In a letter to shareholders on Thursday, Blackrock CEO Larry Fink wrote Russia’s invasion of Ukraine has disrupted the world order and put an end to globalization.
The pandemic had already triggered a sea change in consumer demand, employment dynamics, and supply chain bottlenecks. But since the outbreak of war, the situation has further deteriorated, leading to spiraling inflationary pressures.
Central planners now face the difficult decision to live with higher inflation or slow economic activity and employment, which is already at a breaking point.
By forcing countries to reevaluate their currency dependencies, Fink said this leaves the door open for global cryptocurrency adoption. But reading between the lines, Fink isn’t referring to an existing, decentralized chain.
Fink gives the nod to cryptocurrency but hints at central bank digital currencies
Central bank digital currencies (CBDCs) are different from decentralized cryptocurrencies, such as Bitcoin, in that they are backed by the national bank and government of the country they represent.
CBDCs were prominent even before the war and health crisis, with the Bank of International Settlements saying as many as 80% of central banks are actively engaged with CBDC research.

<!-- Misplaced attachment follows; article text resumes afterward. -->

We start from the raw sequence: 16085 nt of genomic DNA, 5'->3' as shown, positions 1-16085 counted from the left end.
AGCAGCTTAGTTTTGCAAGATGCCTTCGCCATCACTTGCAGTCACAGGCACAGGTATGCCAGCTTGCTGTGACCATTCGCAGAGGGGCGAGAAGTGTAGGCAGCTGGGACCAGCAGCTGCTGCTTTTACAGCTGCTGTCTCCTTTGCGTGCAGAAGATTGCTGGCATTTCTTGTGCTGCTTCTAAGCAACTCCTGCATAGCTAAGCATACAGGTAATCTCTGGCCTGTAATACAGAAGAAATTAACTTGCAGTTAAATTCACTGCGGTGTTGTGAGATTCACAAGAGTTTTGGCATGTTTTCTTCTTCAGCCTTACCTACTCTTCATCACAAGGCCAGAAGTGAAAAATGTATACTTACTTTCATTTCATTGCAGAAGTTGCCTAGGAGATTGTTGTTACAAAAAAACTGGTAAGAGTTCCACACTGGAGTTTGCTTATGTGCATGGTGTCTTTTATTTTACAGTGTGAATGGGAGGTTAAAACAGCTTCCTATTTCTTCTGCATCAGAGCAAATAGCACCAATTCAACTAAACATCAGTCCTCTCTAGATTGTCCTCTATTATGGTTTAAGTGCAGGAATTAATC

Notable projects include Sweden’s e-Krona, Thailand’s digital baht, and the digital dollar. But ahead of the pack is China’s digital yuan, which is already being trialed at various test cities and economic regions and is widely expected to be the first major economy CBDC to roll out.
Fink sees a “global digital payment system” as the solution to cross-border settlement. He says such a system could be advantageous in bringing down costs, for example, in expatriate workers being able to send more money to families back home.
“A global digital payment system, thoughtfully designed, can enhance the settlement of international transactions while reducing the risk of money laundering and corruption.”
Central bank digital currencies are “a very bad idea”
Writer Emmanuel Awosika refers to CBDCs as “a very bad idea” as the risks include encroachment on privacy, single point of failure, risk of data breaches, unstable monetary policy, financial discrimination, which is tied to the “weaponization of money.”
While Fink mentions lower costs as a plus point, CBDCs still represent the same old system (particularly concerning unstable monetary policy) but repackaged in a digital form, with tighter controls in place than before.
U.S Congressman Tom Emmer recently introduced a bill to stop the Federal Reserve from issuing a digital dollar. He labeled the project a form of digital authoritarianism that would undermine financial privacy and individual freedoms.
Congressman Emmer urged his fellow members of Congress not to further consider devices “that would destroy the fabric of our nation.”
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Author: Samuel Wan